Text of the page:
Smoke debate set for Jan. 13 |

Smoke debate set for Jan. 13

Jane Stebbins

BRECKENRIDGE – The Breckenridge Town Council will dedicate its Jan. 13 work session to issues related to smoking in public places, and then decide if it will ask voters in the April election if they want to ban smoking.

At the Jan. 13 meeting, the Breckenridge council members will discuss the effects of such a ban on the local economy – especially in light of the fact that 85 percent of Breckenridge establishments that hold liquor licenses don’t allow smoking.

They also will discuss the rights of business owners to decide whether to allow smoking in their establishments, and they will consider the effects of secondhand smoke on their employees.

Additionally, town manager Tim Gagen will present sample ordinances from other towns for the council to peruse.

Town clerk Mary Jean Loufek will outline deadlines related to next April’s election. The town council also asked the Breckenridge Resort Chamber to survey its members and their employees, who work in smoking and nonsmoking establishments, how they feel about such a ban.

“They’re relatively silent on this issue,” said Mayor Sam Mamula. “We need some way to get an honest opinion about how they feel about the issues of smoking.”

The Breckenridge council has three options: It can craft a nonsmoking ordinance, let voters decide, or do nothing.

Overall the Breckenridge council agreed Tuesday night that it would probably be best to put the issue to a vote.

Smoking proponents – none of whom appeared at Tuesday’s regular council meeting – had hoped the results of a countywide election Nov. 4 would encourage town councils to enact townwide smoking bans.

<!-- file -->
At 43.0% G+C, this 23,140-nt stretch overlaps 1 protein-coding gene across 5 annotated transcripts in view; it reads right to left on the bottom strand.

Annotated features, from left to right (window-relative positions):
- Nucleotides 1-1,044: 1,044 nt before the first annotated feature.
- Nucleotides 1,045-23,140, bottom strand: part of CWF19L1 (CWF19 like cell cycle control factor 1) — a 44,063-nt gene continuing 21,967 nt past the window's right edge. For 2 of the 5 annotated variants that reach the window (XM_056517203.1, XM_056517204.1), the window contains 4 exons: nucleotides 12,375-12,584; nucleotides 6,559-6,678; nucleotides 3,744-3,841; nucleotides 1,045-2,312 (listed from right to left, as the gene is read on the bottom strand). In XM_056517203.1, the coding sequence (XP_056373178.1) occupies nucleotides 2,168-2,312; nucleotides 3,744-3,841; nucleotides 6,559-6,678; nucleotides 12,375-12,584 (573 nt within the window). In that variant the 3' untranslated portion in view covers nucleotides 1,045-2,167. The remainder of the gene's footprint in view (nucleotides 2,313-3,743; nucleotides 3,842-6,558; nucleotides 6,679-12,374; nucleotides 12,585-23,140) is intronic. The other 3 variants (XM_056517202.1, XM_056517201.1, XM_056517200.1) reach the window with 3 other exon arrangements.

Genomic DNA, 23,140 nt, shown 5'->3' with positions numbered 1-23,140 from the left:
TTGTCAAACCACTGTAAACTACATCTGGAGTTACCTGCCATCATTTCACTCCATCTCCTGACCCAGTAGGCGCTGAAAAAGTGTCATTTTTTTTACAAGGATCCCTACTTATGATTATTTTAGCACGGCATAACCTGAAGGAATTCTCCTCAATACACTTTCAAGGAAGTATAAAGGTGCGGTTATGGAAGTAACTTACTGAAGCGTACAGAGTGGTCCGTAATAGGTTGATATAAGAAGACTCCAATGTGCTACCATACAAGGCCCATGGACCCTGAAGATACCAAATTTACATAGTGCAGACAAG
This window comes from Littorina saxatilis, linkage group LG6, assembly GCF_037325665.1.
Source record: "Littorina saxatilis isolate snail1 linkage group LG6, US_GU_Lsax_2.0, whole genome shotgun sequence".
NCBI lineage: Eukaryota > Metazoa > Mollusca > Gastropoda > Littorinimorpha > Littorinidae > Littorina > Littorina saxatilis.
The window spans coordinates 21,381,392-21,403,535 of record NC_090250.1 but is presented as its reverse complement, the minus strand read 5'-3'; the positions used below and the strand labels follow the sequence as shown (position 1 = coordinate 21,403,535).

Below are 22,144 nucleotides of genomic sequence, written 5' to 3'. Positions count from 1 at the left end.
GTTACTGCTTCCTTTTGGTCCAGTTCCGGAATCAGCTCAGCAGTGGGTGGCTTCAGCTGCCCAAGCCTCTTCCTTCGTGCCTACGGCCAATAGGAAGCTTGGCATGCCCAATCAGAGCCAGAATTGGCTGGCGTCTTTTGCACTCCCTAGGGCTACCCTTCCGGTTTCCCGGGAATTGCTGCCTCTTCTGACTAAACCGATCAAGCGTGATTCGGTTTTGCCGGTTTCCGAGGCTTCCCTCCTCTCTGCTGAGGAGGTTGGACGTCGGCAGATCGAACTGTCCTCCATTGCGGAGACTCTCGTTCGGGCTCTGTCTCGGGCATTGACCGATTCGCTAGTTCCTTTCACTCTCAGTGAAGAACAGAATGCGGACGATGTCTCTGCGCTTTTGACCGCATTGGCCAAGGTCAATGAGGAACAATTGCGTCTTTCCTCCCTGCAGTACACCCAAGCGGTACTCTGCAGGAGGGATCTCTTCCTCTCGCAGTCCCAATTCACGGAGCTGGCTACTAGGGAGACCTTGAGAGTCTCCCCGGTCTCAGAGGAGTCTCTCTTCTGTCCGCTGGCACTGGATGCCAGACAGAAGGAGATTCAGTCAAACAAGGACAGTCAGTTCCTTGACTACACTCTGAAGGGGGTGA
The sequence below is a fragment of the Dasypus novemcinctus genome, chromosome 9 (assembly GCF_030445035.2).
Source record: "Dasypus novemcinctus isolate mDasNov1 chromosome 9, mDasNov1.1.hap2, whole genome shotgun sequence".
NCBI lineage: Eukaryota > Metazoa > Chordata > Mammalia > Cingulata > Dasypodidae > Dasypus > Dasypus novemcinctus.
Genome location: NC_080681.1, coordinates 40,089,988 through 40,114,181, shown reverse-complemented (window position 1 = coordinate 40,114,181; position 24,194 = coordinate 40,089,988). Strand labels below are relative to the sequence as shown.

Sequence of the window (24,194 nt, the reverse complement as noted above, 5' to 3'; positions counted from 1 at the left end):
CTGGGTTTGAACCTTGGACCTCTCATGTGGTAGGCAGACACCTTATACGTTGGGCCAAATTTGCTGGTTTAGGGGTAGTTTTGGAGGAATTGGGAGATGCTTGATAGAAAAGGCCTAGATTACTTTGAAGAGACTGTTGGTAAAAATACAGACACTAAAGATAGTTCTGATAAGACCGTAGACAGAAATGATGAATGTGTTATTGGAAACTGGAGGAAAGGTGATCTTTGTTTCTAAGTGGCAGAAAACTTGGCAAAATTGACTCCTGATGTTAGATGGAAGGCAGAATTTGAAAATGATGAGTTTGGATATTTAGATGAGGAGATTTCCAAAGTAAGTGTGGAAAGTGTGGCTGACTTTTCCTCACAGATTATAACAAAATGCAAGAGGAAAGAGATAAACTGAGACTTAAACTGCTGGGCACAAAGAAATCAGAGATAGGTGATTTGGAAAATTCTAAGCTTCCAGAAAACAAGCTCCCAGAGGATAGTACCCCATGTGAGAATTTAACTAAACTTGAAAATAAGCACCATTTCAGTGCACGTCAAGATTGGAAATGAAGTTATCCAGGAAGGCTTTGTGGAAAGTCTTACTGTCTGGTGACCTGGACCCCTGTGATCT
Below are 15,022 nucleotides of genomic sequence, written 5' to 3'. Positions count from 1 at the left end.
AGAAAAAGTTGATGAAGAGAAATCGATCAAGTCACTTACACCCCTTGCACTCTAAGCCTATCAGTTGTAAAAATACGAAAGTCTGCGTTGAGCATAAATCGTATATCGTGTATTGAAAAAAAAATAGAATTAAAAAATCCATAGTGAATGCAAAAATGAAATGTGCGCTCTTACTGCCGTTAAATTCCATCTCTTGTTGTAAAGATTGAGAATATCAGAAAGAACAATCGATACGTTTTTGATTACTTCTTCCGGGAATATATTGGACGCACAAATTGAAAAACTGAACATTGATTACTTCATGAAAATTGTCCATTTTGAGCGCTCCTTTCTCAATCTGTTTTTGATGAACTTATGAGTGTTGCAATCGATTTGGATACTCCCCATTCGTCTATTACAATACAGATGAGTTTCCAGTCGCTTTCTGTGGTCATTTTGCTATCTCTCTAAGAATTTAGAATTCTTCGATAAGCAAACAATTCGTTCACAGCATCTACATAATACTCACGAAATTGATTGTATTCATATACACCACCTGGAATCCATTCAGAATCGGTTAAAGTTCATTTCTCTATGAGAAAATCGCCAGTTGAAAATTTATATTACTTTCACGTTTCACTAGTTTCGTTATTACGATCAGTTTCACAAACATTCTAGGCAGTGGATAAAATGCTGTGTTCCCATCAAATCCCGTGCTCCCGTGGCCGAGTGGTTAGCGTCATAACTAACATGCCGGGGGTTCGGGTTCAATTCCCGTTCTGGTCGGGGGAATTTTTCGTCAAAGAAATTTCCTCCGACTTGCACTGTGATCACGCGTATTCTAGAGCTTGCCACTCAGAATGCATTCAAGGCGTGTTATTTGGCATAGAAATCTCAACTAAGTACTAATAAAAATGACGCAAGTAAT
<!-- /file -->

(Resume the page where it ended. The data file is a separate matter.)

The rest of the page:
Countywide, the question passed by a two-to-one margin.

Councilmember Jim Lamb insisted the voters have spoken, and a townwide decision should now rest in the hands of the town council.

But Mamula said that vote represents not only voters in town but those in outlying areas. Their votes might not necessarily reflect town citizens’ opinions, he said.

“The question did not say it would apply to the town of Breckenridge,” he said.

“If we had said if that vote passed it would (apply in Breck), if we had told the restaurant association and the merchants in advance that we were going to use it as evidence to make a decision, that would be different,” Mamula said.

“But we never said that.”

The Breckenridge Town Council, Mamula noted, has always made a point of gathering all the information it can and including as many citizens as it can before making any decision.

“When this is over, people need to know they have been heard, that we’ve analyzed all the information and we’ve made a decision based on what’s best for this community,” he said.

“This is a decision Breckenridge has really got to make.”

Jane Stebbins can be reached at (970) 668-3998, ext. 228, or

Support Local Journalism

Support Local Journalism

As a Summit Daily News reader, you make our work possible.

Now more than ever, your financial support is critical to help us keep our communities informed about the evolving coronavirus pandemic and the impact it is having on our residents and businesses. Every contribution, no matter the size, will make a difference.

Your donation will be used exclusively to support quality, local journalism.

For tax deductible donations, click here.

Start a dialogue, stay on topic and be civil.
If you don't follow the rules, your comment may be deleted.

User Legend: iconModerator iconTrusted User